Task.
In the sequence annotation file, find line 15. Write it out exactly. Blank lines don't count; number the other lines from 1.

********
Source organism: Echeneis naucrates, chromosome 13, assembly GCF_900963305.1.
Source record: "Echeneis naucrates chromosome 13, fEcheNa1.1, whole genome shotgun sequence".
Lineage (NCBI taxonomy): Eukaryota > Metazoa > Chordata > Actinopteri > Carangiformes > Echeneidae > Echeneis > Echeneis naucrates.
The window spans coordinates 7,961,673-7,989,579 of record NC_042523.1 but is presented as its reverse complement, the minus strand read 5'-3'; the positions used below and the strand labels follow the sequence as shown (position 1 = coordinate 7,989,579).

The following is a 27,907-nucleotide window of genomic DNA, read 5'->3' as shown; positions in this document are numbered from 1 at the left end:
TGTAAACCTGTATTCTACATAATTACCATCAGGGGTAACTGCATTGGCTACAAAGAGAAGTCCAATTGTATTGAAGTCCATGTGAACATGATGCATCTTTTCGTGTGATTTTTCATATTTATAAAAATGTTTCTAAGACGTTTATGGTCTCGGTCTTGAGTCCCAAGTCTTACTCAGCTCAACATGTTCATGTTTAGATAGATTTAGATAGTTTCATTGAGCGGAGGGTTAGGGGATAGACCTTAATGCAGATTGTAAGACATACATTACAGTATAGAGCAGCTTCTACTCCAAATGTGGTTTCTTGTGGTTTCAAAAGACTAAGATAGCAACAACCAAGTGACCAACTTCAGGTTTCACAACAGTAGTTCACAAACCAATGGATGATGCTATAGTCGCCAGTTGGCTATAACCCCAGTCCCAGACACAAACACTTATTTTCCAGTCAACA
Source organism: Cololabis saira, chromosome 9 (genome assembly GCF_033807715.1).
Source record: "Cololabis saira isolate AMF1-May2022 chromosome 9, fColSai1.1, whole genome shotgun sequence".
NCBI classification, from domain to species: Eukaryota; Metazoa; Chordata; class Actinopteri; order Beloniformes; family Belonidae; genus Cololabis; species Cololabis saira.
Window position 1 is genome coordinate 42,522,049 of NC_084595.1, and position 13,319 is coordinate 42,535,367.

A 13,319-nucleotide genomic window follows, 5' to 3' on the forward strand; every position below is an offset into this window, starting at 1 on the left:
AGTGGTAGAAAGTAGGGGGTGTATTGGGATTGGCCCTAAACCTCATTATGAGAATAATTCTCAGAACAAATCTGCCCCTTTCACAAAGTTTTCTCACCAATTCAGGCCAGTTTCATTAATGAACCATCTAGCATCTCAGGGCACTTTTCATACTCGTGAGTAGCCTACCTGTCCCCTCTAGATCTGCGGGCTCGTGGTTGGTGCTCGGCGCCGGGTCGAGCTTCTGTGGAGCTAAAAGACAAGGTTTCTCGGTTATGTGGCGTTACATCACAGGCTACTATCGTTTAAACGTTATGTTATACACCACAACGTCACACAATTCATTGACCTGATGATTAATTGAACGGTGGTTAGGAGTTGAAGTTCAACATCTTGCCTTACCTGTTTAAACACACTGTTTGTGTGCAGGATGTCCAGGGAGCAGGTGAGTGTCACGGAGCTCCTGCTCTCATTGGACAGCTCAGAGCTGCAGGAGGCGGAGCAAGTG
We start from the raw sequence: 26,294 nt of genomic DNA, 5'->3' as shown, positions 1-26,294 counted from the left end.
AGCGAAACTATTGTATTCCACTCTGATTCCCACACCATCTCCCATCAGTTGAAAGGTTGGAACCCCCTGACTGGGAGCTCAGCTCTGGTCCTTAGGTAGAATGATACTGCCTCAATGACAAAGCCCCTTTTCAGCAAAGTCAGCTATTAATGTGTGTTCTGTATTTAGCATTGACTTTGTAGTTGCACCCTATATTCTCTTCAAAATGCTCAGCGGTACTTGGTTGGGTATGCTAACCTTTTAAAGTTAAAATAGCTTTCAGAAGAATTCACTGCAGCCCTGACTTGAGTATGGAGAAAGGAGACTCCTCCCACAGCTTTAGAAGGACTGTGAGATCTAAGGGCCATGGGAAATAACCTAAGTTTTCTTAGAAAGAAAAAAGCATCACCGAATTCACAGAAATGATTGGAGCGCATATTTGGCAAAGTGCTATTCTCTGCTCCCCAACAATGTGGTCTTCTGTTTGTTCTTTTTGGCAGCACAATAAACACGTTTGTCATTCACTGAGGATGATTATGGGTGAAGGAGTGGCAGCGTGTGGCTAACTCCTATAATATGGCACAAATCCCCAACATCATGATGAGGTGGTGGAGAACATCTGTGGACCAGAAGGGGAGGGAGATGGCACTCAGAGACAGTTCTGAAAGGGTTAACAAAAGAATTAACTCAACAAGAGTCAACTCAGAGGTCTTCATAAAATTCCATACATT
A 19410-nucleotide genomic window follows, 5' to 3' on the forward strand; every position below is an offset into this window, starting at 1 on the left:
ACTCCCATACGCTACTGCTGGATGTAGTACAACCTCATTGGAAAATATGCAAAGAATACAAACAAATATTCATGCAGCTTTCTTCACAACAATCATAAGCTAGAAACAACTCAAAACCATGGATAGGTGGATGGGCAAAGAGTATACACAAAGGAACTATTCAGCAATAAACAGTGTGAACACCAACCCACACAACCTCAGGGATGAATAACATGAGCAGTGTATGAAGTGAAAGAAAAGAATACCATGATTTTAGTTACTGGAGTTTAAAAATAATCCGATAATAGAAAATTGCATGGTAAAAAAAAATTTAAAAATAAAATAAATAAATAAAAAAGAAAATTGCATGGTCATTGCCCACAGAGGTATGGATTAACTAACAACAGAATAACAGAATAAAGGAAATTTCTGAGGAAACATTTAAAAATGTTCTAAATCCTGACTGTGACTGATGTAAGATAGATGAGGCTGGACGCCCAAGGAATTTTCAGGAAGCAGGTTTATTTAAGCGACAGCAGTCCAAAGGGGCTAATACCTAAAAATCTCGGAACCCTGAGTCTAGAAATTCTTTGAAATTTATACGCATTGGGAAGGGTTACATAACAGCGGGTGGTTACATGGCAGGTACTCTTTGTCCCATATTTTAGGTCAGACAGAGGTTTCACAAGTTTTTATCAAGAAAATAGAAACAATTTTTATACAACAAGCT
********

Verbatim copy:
A 19410-nucleotide genomic window follows, 5' to 3' on the forward strand; every position below is an offset into this window, starting at 1 on the left: